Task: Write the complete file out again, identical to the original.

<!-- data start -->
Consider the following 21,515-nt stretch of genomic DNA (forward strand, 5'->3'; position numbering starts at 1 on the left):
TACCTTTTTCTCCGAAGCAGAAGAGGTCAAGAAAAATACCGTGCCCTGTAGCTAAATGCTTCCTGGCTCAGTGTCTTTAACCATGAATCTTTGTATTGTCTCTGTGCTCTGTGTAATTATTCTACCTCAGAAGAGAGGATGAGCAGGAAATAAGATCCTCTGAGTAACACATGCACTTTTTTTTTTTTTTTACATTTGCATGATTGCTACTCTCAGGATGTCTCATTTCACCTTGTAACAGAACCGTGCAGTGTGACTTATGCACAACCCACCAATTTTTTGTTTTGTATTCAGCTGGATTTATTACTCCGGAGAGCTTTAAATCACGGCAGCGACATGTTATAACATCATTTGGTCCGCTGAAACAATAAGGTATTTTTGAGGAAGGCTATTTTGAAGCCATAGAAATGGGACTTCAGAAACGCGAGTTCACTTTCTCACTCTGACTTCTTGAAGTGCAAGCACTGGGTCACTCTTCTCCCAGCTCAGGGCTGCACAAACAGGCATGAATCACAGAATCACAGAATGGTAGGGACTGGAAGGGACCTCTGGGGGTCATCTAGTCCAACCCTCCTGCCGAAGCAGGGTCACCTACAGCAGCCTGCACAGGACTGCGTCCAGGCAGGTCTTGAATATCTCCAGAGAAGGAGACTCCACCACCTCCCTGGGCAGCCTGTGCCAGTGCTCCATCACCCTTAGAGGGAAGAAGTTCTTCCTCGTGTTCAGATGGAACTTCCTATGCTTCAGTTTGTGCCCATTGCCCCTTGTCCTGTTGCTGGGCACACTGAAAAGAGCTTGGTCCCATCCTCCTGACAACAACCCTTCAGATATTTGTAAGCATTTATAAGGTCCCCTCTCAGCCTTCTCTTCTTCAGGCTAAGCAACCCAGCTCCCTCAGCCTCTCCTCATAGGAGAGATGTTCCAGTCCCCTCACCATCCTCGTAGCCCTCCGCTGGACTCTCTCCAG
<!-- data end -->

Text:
Consider the following 21,515-nt stretch of genomic DNA (forward strand, 5'->3'; position numbering starts at 1 on the left):
TACCTTTTTCTCCGAAGCAGAAGAGGTCAAGAAAAATACCGTGCCCTGTAGCTAAATGCTTCCTGGCTCAGTGTCTTTAACCATGAATCTTTGTATTGTCTCTGTGCTCTGTGTAATTATTCTACCTCAGAAGAGAGGATGAGCAGGAAATAAGATCCTCTGAGTAACACATGCACTTTTTTTTTTTTTTTACATTTGCATGATTGCTACTCTCAGGATGTCTCATTTCACCTTGTAACAGAACCGTGCAGTGTGACTTATGCACAACCCACCAATTTTTTGTTTTGTATTCAGCTGGATTTATTACTCCGGAGAGCTTTAAATCACGGCAGCGACATGTTATAACATCATTTGGTCCGCTGAAACAATAAGGTATTTTTGAGGAAGGCTATTTTGAAGCCATAGAAATGGGACTTCAGAAACGCGAGTTCACTTTCTCACTCTGACTTCTTGAAGTGCAAGCACTGGGTCACTCTTCTCCCAGCTCAGGGCTGCACAAACAGGCATGAATCACAGAATCACAGAATGGTAGGGACTGGAAGGGACCTCTGGGGGTCATCTAGTCCAACCCTCCTGCCGAAGCAGGGTCACCTACAGCAGCCTGCACAGGACTGCGTCCAGGCAGGTCTTGAATATCTCCAGAGAAGGAGACTCCACCACCTCCCTGGGCAGCCTGTGCCAGTGCTCCATCACCCTTAGAGGGAAGAAGTTCTTCCTCGTGTTCAGATGGAACTTCCTATGCTTCAGTTTGTGCCCATTGCCCCTTGTCCTGTTGCTGGGCACACTGAAAAGAGCTTGGTCCCATCCTCCTGACAACAACCCTTCAGATATTTGTAAGCATTTATAAGGTCCCCTCTCAGCCTTCTCTTCTTCAGGCTAAGCAACCCAGCTCCCTCAGCCTCTCCTCATAGGAGAGATGTTCCAGTCCCCTCACCATCCTCGTAGCCCTCCGCTGGACTCTCTCCAG